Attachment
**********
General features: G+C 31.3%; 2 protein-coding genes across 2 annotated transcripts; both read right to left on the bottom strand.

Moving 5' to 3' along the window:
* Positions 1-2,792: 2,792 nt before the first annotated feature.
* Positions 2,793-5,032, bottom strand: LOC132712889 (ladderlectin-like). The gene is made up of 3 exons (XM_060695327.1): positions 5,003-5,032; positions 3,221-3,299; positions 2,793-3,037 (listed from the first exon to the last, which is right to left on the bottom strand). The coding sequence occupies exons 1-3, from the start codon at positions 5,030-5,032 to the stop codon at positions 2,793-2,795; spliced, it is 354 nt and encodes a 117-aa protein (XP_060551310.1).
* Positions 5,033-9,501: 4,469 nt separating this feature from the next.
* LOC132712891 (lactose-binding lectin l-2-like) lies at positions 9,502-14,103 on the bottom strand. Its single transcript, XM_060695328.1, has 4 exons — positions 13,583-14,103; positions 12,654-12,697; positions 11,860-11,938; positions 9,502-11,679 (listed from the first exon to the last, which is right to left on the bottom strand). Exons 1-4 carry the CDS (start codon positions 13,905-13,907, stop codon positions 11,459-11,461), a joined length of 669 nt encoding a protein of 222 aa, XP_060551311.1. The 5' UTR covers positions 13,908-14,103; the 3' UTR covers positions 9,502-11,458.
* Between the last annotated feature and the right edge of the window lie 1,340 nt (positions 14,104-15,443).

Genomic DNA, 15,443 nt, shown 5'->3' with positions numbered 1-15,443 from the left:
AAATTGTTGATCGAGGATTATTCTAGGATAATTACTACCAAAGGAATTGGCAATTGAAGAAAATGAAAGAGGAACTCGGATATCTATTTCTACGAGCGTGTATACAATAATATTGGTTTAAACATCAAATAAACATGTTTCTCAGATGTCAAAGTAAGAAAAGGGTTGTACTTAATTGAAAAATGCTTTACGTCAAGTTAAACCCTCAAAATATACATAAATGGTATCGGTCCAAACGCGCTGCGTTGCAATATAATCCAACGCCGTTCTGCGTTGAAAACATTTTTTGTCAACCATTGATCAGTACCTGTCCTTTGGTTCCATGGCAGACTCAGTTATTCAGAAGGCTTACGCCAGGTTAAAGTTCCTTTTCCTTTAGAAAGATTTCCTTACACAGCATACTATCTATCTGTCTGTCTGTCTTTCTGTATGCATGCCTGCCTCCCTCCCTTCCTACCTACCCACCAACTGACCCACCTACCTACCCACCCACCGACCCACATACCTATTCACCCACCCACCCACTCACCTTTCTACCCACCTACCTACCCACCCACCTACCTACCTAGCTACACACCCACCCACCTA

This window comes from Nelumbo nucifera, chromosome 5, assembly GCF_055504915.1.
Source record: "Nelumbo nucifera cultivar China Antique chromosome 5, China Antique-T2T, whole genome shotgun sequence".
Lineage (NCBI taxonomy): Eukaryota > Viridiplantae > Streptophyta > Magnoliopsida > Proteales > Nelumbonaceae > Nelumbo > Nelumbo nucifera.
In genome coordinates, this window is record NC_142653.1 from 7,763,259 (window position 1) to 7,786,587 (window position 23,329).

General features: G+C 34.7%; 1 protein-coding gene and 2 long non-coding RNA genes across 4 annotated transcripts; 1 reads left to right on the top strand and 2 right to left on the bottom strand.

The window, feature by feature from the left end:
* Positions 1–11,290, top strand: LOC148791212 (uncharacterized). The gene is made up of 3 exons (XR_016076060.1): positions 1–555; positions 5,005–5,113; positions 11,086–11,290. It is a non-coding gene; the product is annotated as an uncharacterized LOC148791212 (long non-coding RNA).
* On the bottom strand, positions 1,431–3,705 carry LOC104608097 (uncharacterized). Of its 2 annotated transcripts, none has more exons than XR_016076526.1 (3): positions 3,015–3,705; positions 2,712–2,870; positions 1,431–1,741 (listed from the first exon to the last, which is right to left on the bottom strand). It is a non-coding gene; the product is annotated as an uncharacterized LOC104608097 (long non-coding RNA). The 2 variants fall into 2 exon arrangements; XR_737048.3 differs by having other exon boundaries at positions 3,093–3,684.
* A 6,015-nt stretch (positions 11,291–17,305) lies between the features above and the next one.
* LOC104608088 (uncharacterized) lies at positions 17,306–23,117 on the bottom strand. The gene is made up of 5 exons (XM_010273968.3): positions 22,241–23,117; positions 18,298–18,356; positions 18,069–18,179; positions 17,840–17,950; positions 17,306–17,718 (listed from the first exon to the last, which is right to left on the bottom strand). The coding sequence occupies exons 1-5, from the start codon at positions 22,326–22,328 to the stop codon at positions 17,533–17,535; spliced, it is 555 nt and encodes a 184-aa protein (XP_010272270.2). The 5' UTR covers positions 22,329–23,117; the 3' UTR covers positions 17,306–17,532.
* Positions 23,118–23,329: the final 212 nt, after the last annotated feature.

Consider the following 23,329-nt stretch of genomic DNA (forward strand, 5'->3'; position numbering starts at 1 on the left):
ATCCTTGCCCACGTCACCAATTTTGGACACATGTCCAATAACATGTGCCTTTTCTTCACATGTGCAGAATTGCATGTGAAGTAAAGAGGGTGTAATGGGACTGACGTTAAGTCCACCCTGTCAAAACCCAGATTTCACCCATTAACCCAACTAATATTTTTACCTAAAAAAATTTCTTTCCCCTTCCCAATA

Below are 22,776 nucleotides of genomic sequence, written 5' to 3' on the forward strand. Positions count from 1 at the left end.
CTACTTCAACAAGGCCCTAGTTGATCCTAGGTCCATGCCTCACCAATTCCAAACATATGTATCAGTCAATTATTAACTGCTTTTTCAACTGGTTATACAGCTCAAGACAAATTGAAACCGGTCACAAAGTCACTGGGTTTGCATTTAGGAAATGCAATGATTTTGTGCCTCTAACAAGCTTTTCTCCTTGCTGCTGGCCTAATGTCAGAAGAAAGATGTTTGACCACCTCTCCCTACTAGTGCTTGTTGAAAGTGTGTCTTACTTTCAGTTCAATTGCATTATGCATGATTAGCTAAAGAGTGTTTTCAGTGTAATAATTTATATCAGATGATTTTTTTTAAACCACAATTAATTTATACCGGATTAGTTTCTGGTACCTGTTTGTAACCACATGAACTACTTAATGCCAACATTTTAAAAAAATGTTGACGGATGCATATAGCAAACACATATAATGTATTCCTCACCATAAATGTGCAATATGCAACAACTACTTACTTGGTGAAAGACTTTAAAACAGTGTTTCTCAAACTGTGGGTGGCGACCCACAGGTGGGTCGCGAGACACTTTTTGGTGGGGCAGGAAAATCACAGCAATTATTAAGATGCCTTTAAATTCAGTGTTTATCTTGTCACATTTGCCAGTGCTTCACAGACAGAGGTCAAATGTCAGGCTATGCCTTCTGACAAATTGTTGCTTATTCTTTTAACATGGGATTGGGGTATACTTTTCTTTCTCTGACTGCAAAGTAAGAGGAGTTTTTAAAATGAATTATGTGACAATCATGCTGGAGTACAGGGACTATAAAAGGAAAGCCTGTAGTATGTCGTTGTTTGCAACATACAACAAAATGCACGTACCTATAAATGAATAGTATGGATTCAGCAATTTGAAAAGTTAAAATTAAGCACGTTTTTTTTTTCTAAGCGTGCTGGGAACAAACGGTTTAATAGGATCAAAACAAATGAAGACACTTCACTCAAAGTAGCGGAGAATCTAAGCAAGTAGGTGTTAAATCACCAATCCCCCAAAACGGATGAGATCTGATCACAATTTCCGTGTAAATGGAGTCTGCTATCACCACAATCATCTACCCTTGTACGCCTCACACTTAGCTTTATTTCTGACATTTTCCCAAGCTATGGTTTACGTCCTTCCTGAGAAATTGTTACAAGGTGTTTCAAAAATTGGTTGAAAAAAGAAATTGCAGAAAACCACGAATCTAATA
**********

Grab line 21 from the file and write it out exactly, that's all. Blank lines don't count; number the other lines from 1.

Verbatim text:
Consider the following 23,329-nt stretch of genomic DNA (forward strand, 5'->3'; position numbering starts at 1 on the left):